Douglas Stankewitz that he was incompetently represented by the same attorney who represented Troy Lee
Jones in the penalty phase of his death penalty trial. Stankewitz is the longest tenant of California’s death
row, where he has been since October of 1978. Wilbur Jennings, who has been on death row for 19 years,
is also asserting a claim of incompetent representation by the same attorney who represented Jones and
Stankewitz in a pending habeas corpus proceeding.


Encouraging Reporting by Judges.
From a practical standpoint, the biggest obstacle to utilizing
mandatory reporting to the State Bar to compile a “track record” for claims
of misconduct or incompetence is the prevailing attitude of judges.
Expanding the mandatory reporting requirement, however, would present a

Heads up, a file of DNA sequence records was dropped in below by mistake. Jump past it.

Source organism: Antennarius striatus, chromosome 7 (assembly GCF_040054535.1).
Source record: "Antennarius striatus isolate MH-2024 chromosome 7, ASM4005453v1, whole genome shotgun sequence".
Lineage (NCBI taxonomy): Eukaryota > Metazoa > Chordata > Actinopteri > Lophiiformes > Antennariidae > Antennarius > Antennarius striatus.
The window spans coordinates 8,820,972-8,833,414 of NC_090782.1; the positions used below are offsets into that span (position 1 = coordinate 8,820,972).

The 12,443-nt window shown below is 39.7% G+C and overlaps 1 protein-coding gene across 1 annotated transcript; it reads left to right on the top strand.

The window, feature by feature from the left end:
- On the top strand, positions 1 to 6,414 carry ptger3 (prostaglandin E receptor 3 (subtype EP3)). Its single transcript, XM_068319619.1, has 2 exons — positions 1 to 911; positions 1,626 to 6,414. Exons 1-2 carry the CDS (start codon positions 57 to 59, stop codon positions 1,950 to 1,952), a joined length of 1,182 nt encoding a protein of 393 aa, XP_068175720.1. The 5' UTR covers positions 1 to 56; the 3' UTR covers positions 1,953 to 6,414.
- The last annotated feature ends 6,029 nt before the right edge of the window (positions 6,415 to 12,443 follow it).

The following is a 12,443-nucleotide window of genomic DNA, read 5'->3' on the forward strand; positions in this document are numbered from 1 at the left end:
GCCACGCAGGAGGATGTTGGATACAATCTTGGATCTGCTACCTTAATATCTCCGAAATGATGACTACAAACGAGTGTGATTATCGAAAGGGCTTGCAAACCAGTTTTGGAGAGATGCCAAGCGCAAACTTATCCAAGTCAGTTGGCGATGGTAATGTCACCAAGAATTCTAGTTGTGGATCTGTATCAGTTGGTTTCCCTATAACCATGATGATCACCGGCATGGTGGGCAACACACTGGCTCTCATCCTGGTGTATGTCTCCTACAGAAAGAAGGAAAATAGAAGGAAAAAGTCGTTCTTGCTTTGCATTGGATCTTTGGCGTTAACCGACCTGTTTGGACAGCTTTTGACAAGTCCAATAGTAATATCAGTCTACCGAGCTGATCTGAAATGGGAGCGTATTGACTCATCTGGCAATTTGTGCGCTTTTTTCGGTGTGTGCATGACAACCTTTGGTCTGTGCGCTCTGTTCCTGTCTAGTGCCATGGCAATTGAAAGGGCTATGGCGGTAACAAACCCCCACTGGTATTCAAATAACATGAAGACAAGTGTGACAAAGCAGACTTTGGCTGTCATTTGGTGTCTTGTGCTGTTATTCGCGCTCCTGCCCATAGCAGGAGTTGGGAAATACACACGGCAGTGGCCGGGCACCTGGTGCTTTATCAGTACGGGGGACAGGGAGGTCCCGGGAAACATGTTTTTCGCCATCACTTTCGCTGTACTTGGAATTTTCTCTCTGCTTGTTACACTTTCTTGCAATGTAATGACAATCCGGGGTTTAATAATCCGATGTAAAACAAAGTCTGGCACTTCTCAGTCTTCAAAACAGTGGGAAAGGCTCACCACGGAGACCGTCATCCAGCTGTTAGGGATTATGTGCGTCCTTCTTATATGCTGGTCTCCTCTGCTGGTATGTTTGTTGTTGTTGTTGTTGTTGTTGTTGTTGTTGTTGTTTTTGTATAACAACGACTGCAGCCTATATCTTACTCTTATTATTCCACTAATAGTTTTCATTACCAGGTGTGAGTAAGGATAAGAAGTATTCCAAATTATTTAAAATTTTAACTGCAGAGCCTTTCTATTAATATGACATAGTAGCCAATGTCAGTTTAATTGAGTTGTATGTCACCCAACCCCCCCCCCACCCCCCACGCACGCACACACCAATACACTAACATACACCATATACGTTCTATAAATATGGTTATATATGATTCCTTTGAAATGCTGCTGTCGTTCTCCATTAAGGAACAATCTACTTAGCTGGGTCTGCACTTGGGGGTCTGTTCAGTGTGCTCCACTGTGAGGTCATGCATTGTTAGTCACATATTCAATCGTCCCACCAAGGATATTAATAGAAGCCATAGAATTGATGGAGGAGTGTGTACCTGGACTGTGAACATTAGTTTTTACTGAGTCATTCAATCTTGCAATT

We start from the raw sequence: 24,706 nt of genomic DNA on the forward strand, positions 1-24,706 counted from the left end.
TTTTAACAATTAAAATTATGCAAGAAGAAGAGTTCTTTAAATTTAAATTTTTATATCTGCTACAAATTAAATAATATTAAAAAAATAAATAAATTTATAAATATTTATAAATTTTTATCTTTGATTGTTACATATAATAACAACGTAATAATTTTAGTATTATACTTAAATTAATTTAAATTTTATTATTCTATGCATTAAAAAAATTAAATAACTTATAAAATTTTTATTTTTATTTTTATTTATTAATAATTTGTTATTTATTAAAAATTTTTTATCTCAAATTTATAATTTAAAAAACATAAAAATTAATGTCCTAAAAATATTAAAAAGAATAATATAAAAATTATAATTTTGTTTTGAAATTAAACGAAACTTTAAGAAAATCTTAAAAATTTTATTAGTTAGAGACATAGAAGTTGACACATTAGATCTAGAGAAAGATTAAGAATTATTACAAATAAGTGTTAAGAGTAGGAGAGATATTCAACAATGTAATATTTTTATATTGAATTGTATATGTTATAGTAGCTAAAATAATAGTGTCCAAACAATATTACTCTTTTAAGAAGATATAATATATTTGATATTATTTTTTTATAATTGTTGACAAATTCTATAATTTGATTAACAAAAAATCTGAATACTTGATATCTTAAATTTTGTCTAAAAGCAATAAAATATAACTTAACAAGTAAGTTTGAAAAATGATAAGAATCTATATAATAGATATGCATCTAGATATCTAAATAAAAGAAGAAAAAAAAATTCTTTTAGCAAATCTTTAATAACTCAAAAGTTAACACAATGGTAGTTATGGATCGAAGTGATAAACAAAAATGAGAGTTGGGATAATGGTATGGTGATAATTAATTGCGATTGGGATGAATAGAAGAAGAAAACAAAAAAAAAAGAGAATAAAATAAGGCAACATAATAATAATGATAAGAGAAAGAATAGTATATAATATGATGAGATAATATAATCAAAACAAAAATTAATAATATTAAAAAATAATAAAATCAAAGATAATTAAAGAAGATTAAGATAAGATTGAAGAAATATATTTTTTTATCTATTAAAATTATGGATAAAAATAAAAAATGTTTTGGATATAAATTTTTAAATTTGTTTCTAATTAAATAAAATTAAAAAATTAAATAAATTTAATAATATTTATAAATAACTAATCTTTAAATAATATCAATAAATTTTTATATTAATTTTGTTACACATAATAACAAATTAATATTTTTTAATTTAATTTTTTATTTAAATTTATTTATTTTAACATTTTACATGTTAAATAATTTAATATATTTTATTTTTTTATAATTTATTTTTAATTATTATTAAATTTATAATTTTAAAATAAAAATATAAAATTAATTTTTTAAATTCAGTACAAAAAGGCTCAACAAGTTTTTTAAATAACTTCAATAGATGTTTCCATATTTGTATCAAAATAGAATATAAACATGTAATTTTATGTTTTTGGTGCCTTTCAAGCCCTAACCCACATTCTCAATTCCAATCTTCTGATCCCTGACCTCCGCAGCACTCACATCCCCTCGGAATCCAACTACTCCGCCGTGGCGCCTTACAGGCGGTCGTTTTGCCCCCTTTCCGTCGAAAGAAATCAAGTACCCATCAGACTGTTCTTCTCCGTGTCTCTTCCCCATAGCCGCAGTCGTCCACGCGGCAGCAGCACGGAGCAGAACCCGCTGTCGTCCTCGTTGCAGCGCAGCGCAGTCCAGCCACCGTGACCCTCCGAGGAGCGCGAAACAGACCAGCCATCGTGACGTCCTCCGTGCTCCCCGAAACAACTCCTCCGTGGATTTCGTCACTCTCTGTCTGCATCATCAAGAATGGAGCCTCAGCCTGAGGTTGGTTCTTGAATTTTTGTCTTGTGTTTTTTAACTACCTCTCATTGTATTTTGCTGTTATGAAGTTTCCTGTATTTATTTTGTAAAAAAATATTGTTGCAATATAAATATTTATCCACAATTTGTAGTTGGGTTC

particular problem for California trial judges. As described in the testimony
of Judge Steven Van Sicklen, Supervising Judge of the Criminal Courts in
Los Angeles County:
To require a Bench Officer to report any finding of incompetence or
misconduct places a potential chilling effect on the Court, adds a
potential irrelevant consequence to the fact finding process and leaves
no discretion with regard to the degree of the finding. In other words
does the misconduct have to be really serious or the incompetence
something as innocuous as failing to ask a question a Judge might
have asked if he or she were trying the case? Would every Wheeler
violation have to be reported? Would the failure to call every
potential witness in a case amount to reportable misconduct? Would
this change generate unnecessary motions, or witness[es] in cases
because an attorney is worried about what the Judge might think?


Rather than leaving it up to each individual judge to determine which forms
of misconduct or incompetence are serious enough to merit a report to the
State Bar, the Commission concluded that Canon 3D should itself define